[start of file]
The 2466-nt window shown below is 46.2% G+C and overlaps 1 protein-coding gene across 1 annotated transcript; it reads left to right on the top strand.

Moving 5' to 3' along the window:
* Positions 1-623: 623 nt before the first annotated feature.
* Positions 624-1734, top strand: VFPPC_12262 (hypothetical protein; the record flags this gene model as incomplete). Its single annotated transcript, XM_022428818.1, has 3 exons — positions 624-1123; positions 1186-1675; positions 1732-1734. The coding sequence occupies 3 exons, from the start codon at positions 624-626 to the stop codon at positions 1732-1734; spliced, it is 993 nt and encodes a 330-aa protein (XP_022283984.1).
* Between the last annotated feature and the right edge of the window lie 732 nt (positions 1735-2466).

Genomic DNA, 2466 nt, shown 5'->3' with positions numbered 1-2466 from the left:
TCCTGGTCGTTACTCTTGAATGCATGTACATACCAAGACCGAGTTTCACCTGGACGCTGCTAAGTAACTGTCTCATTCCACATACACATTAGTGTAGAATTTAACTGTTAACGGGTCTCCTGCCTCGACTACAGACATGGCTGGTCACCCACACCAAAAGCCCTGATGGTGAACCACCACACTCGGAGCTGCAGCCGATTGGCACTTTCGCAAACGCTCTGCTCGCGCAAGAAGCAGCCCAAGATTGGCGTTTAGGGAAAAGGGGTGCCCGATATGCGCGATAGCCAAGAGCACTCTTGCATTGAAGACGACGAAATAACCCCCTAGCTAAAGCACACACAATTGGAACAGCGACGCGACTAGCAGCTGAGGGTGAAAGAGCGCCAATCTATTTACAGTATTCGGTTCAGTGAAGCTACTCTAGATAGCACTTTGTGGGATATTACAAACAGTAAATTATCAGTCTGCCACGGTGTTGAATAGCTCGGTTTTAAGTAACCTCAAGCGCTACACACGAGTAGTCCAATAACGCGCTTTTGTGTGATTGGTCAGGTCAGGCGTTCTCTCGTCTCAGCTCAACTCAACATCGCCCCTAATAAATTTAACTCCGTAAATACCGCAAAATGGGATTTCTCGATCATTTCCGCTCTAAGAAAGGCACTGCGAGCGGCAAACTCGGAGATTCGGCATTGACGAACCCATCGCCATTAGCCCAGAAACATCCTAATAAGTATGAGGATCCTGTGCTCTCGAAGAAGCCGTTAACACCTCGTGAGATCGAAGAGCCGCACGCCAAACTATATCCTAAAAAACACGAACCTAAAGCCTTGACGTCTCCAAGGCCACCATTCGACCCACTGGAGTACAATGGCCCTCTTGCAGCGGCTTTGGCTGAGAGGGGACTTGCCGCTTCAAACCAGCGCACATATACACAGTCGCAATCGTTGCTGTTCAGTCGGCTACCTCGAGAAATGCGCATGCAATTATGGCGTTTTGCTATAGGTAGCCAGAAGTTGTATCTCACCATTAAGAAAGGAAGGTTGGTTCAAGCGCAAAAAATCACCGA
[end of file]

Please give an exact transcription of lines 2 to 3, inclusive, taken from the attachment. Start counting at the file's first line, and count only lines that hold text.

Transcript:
Moving 5' to 3' along the window:
* Positions 1-623: 623 nt before the first annotated feature.